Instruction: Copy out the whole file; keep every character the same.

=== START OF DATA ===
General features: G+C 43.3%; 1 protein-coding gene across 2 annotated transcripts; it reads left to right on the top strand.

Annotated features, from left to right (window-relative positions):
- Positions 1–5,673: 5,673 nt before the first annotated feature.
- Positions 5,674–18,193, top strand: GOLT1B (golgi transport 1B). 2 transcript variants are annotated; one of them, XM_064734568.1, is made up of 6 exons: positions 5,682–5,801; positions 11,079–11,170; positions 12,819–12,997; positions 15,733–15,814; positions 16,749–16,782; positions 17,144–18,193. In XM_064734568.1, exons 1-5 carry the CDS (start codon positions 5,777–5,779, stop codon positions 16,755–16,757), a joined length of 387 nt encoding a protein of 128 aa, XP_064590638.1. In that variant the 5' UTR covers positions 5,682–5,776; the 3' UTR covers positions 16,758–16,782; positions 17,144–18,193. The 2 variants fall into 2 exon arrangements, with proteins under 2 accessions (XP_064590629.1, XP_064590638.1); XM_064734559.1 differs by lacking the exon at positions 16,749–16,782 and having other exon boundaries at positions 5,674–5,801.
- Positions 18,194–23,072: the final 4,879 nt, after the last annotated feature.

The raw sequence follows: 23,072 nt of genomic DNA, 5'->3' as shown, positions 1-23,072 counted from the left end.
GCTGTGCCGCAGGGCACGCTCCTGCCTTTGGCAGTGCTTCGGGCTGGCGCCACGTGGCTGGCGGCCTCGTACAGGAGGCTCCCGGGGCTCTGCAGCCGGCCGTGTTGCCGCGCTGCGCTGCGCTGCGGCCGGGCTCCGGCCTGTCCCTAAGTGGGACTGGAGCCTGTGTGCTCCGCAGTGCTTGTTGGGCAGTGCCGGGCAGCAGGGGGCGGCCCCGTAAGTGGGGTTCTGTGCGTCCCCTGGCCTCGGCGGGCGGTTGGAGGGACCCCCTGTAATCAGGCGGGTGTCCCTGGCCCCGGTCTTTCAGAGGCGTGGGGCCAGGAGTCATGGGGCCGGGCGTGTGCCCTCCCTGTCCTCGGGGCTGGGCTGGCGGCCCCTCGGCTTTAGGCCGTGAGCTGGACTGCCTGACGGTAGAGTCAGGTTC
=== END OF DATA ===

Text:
General features: G+C 43.3%; 1 protein-coding gene across 2 annotated transcripts; it reads left to right on the top strand.

Annotated features, from left to right (window-relative positions):
- Positions 1–5,673: 5,673 nt before the first annotated feature.
- Positions 5,674–18,193, top strand: GOLT1B (golgi transport 1B). 2 transcript variants are annotated; one of them, XM_064734568.1, is made up of 6 exons: positions 5,682–5,801; positions 11,079–11,170; positions 12,819–12,997; positions 15,733–15,814; positions 16,749–16,782; positions 17,144–18,193. In XM_064734568.1, exons 1-5 carry the CDS (start codon positions 5,777–5,779, stop codon positions 16,755–16,757), a joined length of 387 nt encoding a protein of 128 aa, XP_064590638.1. In that variant the 5' UTR covers positions 5,682–5,776; the 3' UTR covers positions 16,758–16,782; positions 17,144–18,193. The 2 variants fall into 2 exon arrangements, with proteins under 2 accessions (XP_064590629.1, XP_064590638.1); XM_064734559.1 differs by lacking the exon at positions 16,749–16,782 and having other exon boundaries at positions 5,674–5,801.
- Positions 18,194–23,072: the final 4,879 nt, after the last annotated feature.

The raw sequence follows: 23,072 nt of genomic DNA, 5'->3' as shown, positions 1-23,072 counted from the left end.
GCTGTGCCGCAGGGCACGCTCCTGCCTTTGGCAGTGCTTCGGGCTGGCGCCACGTGGCTGGCGGCCTCGTACAGGAGGCTCCCGGGGCTCTGCAGCCGGCCGTGTTGCCGCGCTGCGCTGCGCTGCGGCCGGGCTCCGGCCTGTCCCTAAGTGGGACTGGAGCCTGTGTGCTCCGCAGTGCTTGTTGGGCAGTGCCGGGCAGCAGGGGGCGGCCCCGTAAGTGGGGTTCTGTGCGTCCCCTGGCCTCGGCGGGCGGTTGGAGGGACCCCCTGTAATCAGGCGGGTGTCCCTGGCCCCGGTCTTTCAGAGGCGTGGGGCCAGGAGTCATGGGGCCGGGCGTGTGCCCTCCCTGTCCTCGGGGCTGGGCTGGCGGCCCCTCGGCTTTAGGCCGTGAGCTGGACTGCCTGACGGTAGAGTCAGGTTC